AbstractReal-time hybrid testing allows engineering systems to be tested using a combination of modelling and experimental methods. By separating the system into numerical and physical substructures the scheme enables the benefits of both schemes to be attained such as low cost due to minimal component requirements and the ability to test complex systems that cannot be simulated. The numerical and physical substructures of the hybrid test are coupled and run together using actuators and force sensors to transfer data at the interface in real-time. However, actuator dynamics lead to poor stability and tracking errors which undermine the reliability of hybrid tests. Existing techniques to mitigate actuator dynamics are largely based on linear models of actuation hardware and are thus less effective in the face of nonlinearity. Moreover, such schemes require information of actuator dynamics to be known prior to testing.
This thesis explores the application of several passivity controllers in real-time hybrid testing to improve stability and performance. The work here covers the first applications of passivity control in hybrid tests and uses a combination of modelling and experimental techniques to validate the effectiveness of the schemes proposed. Performance of the compensated hybrid tests are assessed in comparison to a simulation of the true system to be emulated. The preliminary passivity controller designed is based on damping the numerical substructure using measurements of energy flowing in the system and was found to restore unstable systems with phase margins of up to -210. Performance of the scheme with state-of-the-art model-based lag compensators were found to further improve performance allowing targeted improvements in tracking to be achieved with improved stability. Experimental results show the effectiveness of passivity control and 2nd order transfer function based lag compensation in mitigating phase lags of up to 220 from a closed loop hybrid test.
However, high dependency on the magnitude of energy flow required considerable tuning of the passivity controller when operating conditions shifted. Thus, a modified passivity control scheme acting on a normalised power flow measurement was designed which alleviates this limitation whilst still allowing stability gains to be achieved. Unlike its predecessor, the modified scheme was seen to enable identical performance for a range of excitation amplitudes resulting in the same system natural frequency, damping ratio and response distortion for step excitations of magnitudes 0.5mm up to 500mm.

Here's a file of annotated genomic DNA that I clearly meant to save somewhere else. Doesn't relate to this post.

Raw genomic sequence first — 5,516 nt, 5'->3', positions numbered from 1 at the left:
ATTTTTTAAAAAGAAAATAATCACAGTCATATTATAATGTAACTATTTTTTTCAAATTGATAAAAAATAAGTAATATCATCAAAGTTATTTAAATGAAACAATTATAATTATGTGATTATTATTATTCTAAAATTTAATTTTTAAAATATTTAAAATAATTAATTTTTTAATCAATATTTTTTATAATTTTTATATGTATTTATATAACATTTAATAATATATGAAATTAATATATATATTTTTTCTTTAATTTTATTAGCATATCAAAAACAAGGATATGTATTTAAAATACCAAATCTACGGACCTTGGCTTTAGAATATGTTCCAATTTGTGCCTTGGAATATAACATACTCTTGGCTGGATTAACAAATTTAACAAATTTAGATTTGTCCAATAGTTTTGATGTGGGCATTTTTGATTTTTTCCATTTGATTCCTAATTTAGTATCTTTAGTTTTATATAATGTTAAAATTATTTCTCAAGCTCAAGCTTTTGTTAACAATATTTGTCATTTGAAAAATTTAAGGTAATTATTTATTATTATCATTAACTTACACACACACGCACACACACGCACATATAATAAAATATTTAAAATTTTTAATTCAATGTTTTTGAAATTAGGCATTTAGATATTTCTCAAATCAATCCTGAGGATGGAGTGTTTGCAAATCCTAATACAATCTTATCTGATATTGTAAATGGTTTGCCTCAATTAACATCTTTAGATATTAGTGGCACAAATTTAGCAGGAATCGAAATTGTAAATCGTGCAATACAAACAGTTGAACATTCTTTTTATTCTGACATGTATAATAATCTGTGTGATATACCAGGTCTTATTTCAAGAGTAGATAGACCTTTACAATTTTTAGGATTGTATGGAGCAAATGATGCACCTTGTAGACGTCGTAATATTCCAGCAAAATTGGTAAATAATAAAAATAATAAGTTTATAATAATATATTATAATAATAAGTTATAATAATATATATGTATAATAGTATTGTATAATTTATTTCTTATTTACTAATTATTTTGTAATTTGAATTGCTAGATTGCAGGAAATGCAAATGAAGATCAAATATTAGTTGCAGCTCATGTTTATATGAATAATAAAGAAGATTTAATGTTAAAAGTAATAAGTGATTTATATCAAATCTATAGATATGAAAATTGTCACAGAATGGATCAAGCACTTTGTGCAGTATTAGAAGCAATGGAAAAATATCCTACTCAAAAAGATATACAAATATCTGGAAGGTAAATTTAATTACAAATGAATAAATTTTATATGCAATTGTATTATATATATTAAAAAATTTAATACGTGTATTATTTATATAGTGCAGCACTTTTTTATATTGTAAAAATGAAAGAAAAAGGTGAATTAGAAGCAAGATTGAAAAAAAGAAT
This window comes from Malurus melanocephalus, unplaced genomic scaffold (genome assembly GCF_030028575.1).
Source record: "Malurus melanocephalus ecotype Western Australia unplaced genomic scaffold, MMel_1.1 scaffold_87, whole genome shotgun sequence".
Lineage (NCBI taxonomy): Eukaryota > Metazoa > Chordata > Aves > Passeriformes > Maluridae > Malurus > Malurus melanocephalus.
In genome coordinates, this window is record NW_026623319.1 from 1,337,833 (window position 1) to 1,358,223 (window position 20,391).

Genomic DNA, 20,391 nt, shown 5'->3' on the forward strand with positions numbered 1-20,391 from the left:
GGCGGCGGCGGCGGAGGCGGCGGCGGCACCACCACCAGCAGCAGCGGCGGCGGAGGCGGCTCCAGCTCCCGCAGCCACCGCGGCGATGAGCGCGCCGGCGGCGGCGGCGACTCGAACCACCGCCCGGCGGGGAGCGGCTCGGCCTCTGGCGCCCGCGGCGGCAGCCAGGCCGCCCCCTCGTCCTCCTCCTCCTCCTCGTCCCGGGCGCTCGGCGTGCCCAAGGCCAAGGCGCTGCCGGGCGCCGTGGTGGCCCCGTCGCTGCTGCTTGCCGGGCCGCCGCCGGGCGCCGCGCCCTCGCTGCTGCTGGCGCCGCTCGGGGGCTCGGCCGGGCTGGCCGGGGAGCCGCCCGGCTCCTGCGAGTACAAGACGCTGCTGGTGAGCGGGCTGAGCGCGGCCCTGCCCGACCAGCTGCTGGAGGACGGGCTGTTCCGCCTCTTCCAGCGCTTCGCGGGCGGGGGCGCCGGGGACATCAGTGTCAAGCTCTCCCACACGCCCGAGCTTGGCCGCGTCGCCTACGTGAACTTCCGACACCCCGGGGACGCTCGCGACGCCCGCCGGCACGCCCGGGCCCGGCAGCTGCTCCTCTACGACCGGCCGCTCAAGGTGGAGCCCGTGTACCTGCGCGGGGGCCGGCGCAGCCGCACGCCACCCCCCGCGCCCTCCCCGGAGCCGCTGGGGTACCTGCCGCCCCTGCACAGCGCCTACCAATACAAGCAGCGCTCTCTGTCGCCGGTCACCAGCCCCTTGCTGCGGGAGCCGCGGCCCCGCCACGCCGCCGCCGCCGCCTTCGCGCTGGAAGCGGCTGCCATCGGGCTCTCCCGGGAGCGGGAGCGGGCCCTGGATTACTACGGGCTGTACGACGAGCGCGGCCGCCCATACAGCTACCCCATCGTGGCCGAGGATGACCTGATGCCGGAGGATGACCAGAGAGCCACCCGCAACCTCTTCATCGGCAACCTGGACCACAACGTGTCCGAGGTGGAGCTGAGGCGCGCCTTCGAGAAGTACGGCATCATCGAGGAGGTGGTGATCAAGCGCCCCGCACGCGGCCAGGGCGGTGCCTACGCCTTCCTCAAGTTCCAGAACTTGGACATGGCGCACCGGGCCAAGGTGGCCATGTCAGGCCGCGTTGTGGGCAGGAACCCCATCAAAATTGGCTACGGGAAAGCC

Besides linear hybrid tests, this thesis also focusses strongly on nonlinear systems and all schemes presented require no information of actuator dynamics to function. Nonlinearities tested in the numerical and physical substructures include stiffening behaviour and discontinuity whilst nonlinearity in the actuator in the form of nonlinear friction has also been tested. In all cases, the passivity controller was seen to improve the response by stabilizing diverging systems and eliminating oscillation caused by periodic instability in the actuator due to friction.
A limitation of passivity control used by itself however is its inability to eliminate the phase lag in the actuator. Thus, the use of passivity control together with a novel adaptive feedforward filter to mitigate actuator phase lag was analysed. The two schemes were found to complement each other with passivity control allowing stability to be maintained in otherwise unstable tests while adaptive filtering converged the substructure position error towards zero overtime. Finally, to end with, a passivity based adaptive delay compensation scheme was designed which measures the energy flow in the hybrid test to quantify the actuator delay. This scheme was seen to enable phase lags of up to 360 in the actuator to be cancelled.
This thesis is written in the alterative format, with each passivity controller presented in a research paper. Each paper precedes a context section which outlines the motivation and purpose and the chapter ends with a summary linking the main findings to the overall research question. The work in this thesis comprises of a conference paper, four journal papers and a technical article.
|Date of Award||13 May 2020|
|Supervisor||Andrew Plummer (Supervisor) & Jonathan Du Bois (Supervisor)|